For another thing, Pence’s launch of a new government-run news service, “Just IN,” ran into so much ridicule that it was shut down well before the first issue of the Pence Pravda could hit the newsstands.
But Pence can take solace in the fact that he has this week achieved something far more consequential than these fleeting tribulations. His agreement with the Obama administration to expand Medicaid in Indiana on the state’s own terms may very likely come to be seen as a major turning point in the central battle in the implementation of Obamacare. More than that, the staunchly conservative Pence may have taken a big step toward fundamentally reshaping one of the country’s biggest safety-net programs—so much so that many liberals who generally cheer any expansion of coverage are feeling deeply ambivalent about this development.
Their ambivalence is understandable. But in the context of the extraordinarily toxic political environment around Obamacare, the Indiana news should be viewed as a step forward.
Some background: Half of the expansion of health coverage under Obamacare was supposed to come through raising the eligibility threshold for Medicaid, which varied greatly from state to state, to a uniform level of 138 percent of the poverty level—about $32,000 for a family of four or $16,000 for a childless adult. But in its 2012 ruling upholding the Affordable Care Act as constitutional, the Supreme Court also declared the Medicaid expansion optional. And many states—including most of those with the highest levels of uninsured, such as Texas, Georgia, and Florida—have rejected the expansion, even though the federal government would cover virtually the entire cost. This means that millions of low-income people remain uninsured—even as middle-class people across the country qualify for federal subsidies to help them buy private coverage—thus greatly undermining the central purpose of the law.
The Obama administration has been so eager to close this coverage gap among the neediest Americans that it has cut deals with several states—notably Arkansas, Iowa, Michigan, and Pennsylvania—to allow them to expand Medicaid in ways that differ from the traditional program. But the concessions it made to Pence and Indiana go far beyond what it has agreed to previously. The expansion will cover 350,000 people in Indiana, which previously had very stringent eligibility levels—adults qualified only if they had young children and were virtually indigent, making less than a quarter of the poverty level. But under the plan, Hoosiers above the poverty level will have to pay a monthly premium of 2 percent of their income—as much as $25 a month for a single childless adult—for coverage. Those under the poverty level won’t have to pay the premium to get basic coverage, but they won’t qualify for dental and vision benefits unless they do pay the premium. The rule will effectively create a waiting period before people get coverage, as the state determines whether they’re paying their premiums and what level of coverage they qualify for. And, in a first for Medicaid, Indiana will lock out people earning above the poverty level from their coverage for six months if they fail to pay their monthly premiums.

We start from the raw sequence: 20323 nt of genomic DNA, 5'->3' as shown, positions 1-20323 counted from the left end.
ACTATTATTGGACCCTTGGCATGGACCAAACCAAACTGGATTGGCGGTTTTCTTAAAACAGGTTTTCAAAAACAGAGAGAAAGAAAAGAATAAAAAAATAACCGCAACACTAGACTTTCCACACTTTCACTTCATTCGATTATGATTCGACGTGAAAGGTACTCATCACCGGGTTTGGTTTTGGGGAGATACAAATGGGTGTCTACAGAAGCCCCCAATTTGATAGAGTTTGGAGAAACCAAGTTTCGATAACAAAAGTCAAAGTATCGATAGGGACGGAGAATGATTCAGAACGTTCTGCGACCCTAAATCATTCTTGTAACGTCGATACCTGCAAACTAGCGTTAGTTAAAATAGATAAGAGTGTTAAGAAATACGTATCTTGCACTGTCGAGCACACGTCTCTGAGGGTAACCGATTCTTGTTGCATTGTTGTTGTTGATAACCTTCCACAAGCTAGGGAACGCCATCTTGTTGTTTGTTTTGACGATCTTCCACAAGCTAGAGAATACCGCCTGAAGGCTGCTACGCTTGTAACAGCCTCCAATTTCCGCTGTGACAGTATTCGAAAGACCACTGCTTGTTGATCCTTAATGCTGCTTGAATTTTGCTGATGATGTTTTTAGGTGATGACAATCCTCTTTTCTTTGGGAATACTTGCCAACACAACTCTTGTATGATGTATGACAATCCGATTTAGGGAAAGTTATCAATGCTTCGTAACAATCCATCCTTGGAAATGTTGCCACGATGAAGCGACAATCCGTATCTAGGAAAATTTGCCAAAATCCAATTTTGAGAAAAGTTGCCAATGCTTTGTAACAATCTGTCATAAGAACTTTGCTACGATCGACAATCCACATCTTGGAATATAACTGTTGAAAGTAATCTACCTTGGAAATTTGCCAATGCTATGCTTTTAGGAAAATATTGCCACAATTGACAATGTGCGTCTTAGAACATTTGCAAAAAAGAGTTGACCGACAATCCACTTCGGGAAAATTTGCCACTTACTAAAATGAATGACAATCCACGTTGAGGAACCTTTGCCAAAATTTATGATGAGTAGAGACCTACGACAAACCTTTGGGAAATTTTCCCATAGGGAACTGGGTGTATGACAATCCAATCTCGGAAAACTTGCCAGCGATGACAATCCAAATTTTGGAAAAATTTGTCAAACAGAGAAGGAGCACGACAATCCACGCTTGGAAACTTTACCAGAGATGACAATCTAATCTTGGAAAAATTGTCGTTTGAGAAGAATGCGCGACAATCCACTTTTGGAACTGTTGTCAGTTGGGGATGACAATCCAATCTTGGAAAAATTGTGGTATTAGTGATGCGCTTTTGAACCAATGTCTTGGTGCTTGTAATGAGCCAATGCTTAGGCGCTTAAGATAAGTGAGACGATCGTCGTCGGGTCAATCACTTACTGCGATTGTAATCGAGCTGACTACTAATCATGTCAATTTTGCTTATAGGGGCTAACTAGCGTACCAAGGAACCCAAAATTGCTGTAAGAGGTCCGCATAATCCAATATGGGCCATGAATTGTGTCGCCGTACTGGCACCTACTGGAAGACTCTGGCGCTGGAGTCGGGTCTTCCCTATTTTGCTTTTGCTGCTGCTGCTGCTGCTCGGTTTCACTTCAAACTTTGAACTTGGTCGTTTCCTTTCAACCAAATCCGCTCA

Hoosiers on Medicaid will also need to make copayments—including, in an another first for Medicaid, paying $25 for an emergency room visit if they’ve previously made what are deemed to be needless visits to the emergency room.
The Obama administration has been left looking for ways to reckon with the GOP’s anti-welfare mindset.
These may not sound like big sums or onerous requirements. But advocates for universal health coverage are worried that they’ll deter Hoosiers from actually seeking coverage and care, because studies have found premiums and copays, even small ones, have a highly deterrent effect on the poor, which is why Medicaid has generally steered clear of requiring them. “Medicaid was designed to make this coverage work for low-income people,” says Leonardo Cuello, director of health reform for the National Health Law Program. Judy Solomon, of the Center on Budget and Policy Priorities, worries that the sheer complexity of the plan—which also includes a health savings account where people are supposed to save for health costs—will keep many Hoosiers away. It’s ironic that in making Medicaid more conservative, Pence has made it much more complicated and bureaucratic: “They’re going to have thousands making these tiny contributions, and then [the state] makes tiny payments to lots of providers. The transaction costs have got to be enormous,” says John Holahan of the Urban Institute.
Most of all, some advocates worry that the Indiana model will become the model for the other 20-odd states that have yet to expand Medicaid—or worse, the starting point, as even deeper red states seek bigger concessions for themselves, perhaps by insisting on bigger premiums and copays for people further down the income ladder. Sara Rosenbaum, of Georgetown Law School, worries that the Indiana plan could even become the model for congressional Republicans if they seek a major nationwide overhaul of Medicaid—which now insures 68 million Americans—as part of some future post-Obamacare realignment of health care.
Link to original article from Slate